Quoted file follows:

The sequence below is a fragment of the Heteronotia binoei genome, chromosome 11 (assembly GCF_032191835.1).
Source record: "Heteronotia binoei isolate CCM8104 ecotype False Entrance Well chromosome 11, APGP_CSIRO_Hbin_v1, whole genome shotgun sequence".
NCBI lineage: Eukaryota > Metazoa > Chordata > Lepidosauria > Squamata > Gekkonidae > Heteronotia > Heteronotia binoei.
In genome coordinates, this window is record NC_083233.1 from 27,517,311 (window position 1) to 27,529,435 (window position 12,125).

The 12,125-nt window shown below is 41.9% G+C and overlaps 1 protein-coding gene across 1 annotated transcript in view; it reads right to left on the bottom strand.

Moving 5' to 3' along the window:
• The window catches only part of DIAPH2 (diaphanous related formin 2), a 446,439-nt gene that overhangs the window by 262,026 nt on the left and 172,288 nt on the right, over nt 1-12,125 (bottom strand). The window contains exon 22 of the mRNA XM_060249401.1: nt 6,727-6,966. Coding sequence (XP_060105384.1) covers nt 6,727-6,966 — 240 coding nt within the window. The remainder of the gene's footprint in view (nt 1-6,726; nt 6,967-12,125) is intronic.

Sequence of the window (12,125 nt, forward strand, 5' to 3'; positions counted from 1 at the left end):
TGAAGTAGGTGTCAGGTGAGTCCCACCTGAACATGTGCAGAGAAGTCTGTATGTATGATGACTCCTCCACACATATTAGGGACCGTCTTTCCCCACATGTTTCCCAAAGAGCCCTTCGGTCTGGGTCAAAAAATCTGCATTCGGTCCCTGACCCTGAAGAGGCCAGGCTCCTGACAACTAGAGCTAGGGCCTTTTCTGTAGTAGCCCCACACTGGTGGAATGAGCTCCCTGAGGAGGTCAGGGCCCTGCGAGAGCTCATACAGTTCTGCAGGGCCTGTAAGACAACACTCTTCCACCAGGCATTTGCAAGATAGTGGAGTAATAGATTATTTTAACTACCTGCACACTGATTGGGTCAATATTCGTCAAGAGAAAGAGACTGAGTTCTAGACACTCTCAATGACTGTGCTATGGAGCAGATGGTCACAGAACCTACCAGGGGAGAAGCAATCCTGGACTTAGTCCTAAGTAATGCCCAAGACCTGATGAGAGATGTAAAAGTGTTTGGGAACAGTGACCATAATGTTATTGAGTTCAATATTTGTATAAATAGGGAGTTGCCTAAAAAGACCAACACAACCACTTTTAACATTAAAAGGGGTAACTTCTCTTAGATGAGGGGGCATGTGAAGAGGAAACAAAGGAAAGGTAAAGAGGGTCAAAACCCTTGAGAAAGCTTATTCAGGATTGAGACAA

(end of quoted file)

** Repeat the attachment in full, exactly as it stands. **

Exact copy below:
The sequence below is a fragment of the Heteronotia binoei genome, chromosome 11 (assembly GCF_032191835.1).
Source record: "Heteronotia binoei isolate CCM8104 ecotype False Entrance Well chromosome 11, APGP_CSIRO_Hbin_v1, whole genome shotgun sequence".
NCBI lineage: Eukaryota > Metazoa > Chordata > Lepidosauria > Squamata > Gekkonidae > Heteronotia > Heteronotia binoei.
In genome coordinates, this window is record NC_083233.1 from 27,517,311 (window position 1) to 27,529,435 (window position 12,125).

The 12,125-nt window shown below is 41.9% G+C and overlaps 1 protein-coding gene across 1 annotated transcript in view; it reads right to left on the bottom strand.

Moving 5' to 3' along the window:
• The window catches only part of DIAPH2 (diaphanous related formin 2), a 446,439-nt gene that overhangs the window by 262,026 nt on the left and 172,288 nt on the right, over nt 1-12,125 (bottom strand). The window contains exon 22 of the mRNA XM_060249401.1: nt 6,727-6,966. Coding sequence (XP_060105384.1) covers nt 6,727-6,966 — 240 coding nt within the window. The remainder of the gene's footprint in view (nt 1-6,726; nt 6,967-12,125) is intronic.

Sequence of the window (12,125 nt, forward strand, 5' to 3'; positions counted from 1 at the left end):
TGAAGTAGGTGTCAGGTGAGTCCCACCTGAACATGTGCAGAGAAGTCTGTATGTATGATGACTCCTCCACACATATTAGGGACCGTCTTTCCCCACATGTTTCCCAAAGAGCCCTTCGGTCTGGGTCAAAAAATCTGCATTCGGTCCCTGACCCTGAAGAGGCCAGGCTCCTGACAACTAGAGCTAGGGCCTTTTCTGTAGTAGCCCCACACTGGTGGAATGAGCTCCCTGAGGAGGTCAGGGCCCTGCGAGAGCTCATACAGTTCTGCAGGGCCTGTAAGACAACACTCTTCCACCAGGCATTTGCAAGATAGTGGAGTAATAGATTATTTTAACTACCTGCACACTGATTGGGTCAATATTCGTCAAGAGAAAGAGACTGAGTTCTAGACACTCTCAATGACTGTGCTATGGAGCAGATGGTCACAGAACCTACCAGGGGAGAAGCAATCCTGGACTTAGTCCTAAGTAATGCCCAAGACCTGATGAGAGATGTAAAAGTGTTTGGGAACAGTGACCATAATGTTATTGAGTTCAATATTTGTATAAATAGGGAGTTGCCTAAAAAGACCAACACAACCACTTTTAACATTAAAAGGGGTAACTTCTCTTAGATGAGGGGGCATGTGAAGAGGAAACAAAGGAAAGGTAAAGAGGGTCAAAACCCTTGAGAAAGCTTATTCAGGATTGAGACAA